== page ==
What is Angina? And What Is The Cure?

Angina refers to the pain arising from lack of adequate blood supply to the
heart muscle. Typically, it is a crushing pain behind the breastbone in the
center of the chest, brought on by exertion and relieved by rest. It may at
times radiate to or arise in the left arm, neck, jaw, left chest, or back. It
is frequently accompanied by sweating, palpitations of the heart, and generally
lasts a matter of minutes. Similar pain syndromes may be caused by other
diseases, including esophagitis, gall bladder disease, ulcers, and others.
Diagnosis of angina begins with the recognition of the consistent symptoms.
Often an exercise test with radioactive thallium is performed if the diagnosis
is in question, and sometimes even a cardiac catheterization is done if the
outcome is felt necessary to make management decisions. This is a complex area
which requires careful judgment by physician and patient.
Angina is a manifestation of coronary artery disease, the same disease
leading to heart attacks. Coronary artery diseas refers to those syndromes
caused by blockage to the flow of blood in those arteries supplying the heart
muscle itself, i.e., the coronary arteries.
Like any other organ, the heart requires a steady flow of oxygen and nutrients
to provide energy for rmovement, and to maintain the delicate balance of
chemicals which allow for the careful electrical rhythm control of the heart
beat. Unlike some other organs, the heart can survive only a matter of minutes
without these nutrients, and the rest of the body can survive only minutes
without the heart--thus the critical nature of these syndromes.
Causes of blockage range from congenital tissue strands within or over the
arteries to spasms of the muscular coat of the arteries themselves. By far the
most common cause, however, is the deposition of plaques of cholesterol,
platelets and other substances within the arterial walls. Sometimes the buildup
is very gradual, but in other cases the buildup is suddenly increased as a chunk
of matter breaks off and suddenly blocks the already narrowed opening.
Certain factors seem to favor the buildup of these plaques. A strong family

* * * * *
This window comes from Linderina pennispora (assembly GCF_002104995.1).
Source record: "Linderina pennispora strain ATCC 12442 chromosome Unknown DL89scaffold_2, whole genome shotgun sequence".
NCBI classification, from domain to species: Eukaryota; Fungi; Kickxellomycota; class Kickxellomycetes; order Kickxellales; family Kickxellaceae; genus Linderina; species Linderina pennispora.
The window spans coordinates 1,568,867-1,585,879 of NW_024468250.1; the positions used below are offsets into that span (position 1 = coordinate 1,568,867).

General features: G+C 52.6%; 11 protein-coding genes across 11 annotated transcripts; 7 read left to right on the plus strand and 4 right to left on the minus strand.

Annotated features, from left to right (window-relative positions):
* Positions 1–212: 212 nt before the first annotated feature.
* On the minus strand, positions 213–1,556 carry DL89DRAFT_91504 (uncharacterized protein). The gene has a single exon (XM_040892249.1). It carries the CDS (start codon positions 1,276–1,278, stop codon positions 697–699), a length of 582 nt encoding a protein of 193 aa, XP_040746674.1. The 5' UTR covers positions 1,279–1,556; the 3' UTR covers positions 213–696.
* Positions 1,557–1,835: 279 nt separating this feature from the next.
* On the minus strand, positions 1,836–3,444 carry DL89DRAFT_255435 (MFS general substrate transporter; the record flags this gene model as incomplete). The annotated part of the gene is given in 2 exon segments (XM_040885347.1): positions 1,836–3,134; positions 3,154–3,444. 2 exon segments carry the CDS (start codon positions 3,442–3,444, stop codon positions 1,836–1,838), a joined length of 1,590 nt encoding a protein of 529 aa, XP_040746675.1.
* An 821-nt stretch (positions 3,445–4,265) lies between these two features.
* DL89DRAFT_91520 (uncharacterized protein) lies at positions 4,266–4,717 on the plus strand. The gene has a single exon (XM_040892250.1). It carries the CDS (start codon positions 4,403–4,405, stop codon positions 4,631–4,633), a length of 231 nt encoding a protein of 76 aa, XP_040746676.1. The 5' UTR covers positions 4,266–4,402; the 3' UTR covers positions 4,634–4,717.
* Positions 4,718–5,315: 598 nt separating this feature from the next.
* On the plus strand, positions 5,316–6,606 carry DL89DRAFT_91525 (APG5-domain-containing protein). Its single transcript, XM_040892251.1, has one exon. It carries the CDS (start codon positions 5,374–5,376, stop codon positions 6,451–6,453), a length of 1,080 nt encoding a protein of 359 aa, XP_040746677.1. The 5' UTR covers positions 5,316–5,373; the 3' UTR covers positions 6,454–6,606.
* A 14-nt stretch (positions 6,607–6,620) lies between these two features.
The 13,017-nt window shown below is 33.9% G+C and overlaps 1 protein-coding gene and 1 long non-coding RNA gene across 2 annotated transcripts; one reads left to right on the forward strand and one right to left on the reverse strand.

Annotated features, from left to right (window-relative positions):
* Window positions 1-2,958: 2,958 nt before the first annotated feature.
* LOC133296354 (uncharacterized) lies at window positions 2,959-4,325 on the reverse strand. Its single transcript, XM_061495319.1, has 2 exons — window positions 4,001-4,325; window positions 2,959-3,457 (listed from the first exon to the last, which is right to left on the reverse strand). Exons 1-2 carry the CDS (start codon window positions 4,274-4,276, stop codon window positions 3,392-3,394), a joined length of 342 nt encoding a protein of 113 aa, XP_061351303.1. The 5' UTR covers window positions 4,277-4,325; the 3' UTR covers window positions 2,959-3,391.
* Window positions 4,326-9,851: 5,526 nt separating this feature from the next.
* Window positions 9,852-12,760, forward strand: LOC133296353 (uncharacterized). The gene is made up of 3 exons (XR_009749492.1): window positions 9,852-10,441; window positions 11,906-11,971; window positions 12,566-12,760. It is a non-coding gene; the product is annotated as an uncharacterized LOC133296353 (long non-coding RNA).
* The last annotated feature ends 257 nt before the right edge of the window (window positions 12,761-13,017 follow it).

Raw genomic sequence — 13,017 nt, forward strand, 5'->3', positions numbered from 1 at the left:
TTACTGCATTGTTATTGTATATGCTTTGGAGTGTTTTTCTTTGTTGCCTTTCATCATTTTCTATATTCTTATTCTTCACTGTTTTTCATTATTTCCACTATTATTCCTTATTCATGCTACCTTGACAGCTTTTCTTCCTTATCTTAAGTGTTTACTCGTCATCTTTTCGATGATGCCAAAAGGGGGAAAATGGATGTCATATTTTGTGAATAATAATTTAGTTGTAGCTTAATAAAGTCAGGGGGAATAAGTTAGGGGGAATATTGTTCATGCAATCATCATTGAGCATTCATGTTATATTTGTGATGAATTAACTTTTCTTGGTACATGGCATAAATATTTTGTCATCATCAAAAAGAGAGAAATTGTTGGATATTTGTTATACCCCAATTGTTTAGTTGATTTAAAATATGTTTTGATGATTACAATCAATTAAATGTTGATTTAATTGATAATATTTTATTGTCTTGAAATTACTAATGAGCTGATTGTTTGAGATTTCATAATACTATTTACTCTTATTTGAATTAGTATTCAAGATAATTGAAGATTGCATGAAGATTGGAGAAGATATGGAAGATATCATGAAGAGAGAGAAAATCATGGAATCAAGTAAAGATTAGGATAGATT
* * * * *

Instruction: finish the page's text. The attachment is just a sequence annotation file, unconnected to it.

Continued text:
history of heart attacks is a definite risk factor, reflecting some metabolic
derangement in either cholesterol handling or some other factor. Being male,
for reasons probably related to the protective effects of some female hormones,
is also a relative risk. Cigarette smoking and high blood pressure are definite
risks, both reversible in most cases. Risk also increases with age. Elevated
blood cholesterol levels (both total and low density types) are risks, whereas
the high density cholesterol level is a risk only if it is reduced. Possible,
but less well-defined factors include certain intense and hostile or time-
pressured personality types (so-called type A), inactive lifestyle, and high
cholesterol diets.
Medications are increasingly effective for symptom control, as well as
prevention of complications. The oldest and most common agents are the nitrates,
derivatives of nitroglycerine. They include nitroglycerine, isosorbide, and
similar agents. Newer forms include long acting oral agents, plus skin patches
which release a small amount through the skin into the bloodstream over a full
day. They act by reducing the burden of blood returning to the heart from the
veins and also by dilating the coronary arteries themselves. Nitrates are
highly effective for relief and prevention of angina, and sometimes for limiting
the size of a heart attack. Used both for treatment of symptoms as well as
prevention of anticipated symptoms, nitrates are considered by many to be the
mainstay of medical therapy for angina.
The second group of drugs are called "beta blockers" for their ability to
block the activity of the beta receptors of the nervous system. These receptors
cause actions such as blood pressure elevation, rapid heart rate, and forceful
heart contractions. When these actions are reduced, the heart needs less blood,
and thus angina may be reduced.
The newest group of drugs for angina is called the calcium channel blockers.
Calcium channels refer to the areas of the membranes of heart and other cells
where calcium flows in and out, reacting with other chemicals to modulate the
force and rate of contractions. In the heart, they can reduce the force and
rate of contractions and electrical excitability, thereby having a calming
effect on the heart. Although their final place in heart disease remains to be
seen, they promise to play an increasingly important role.
When medications are unsuccessful, or if there is concern about an impending
or potential heart attack, coronary bypass surgery is highly successful in
reducing symptoms. Whether or not it prolongs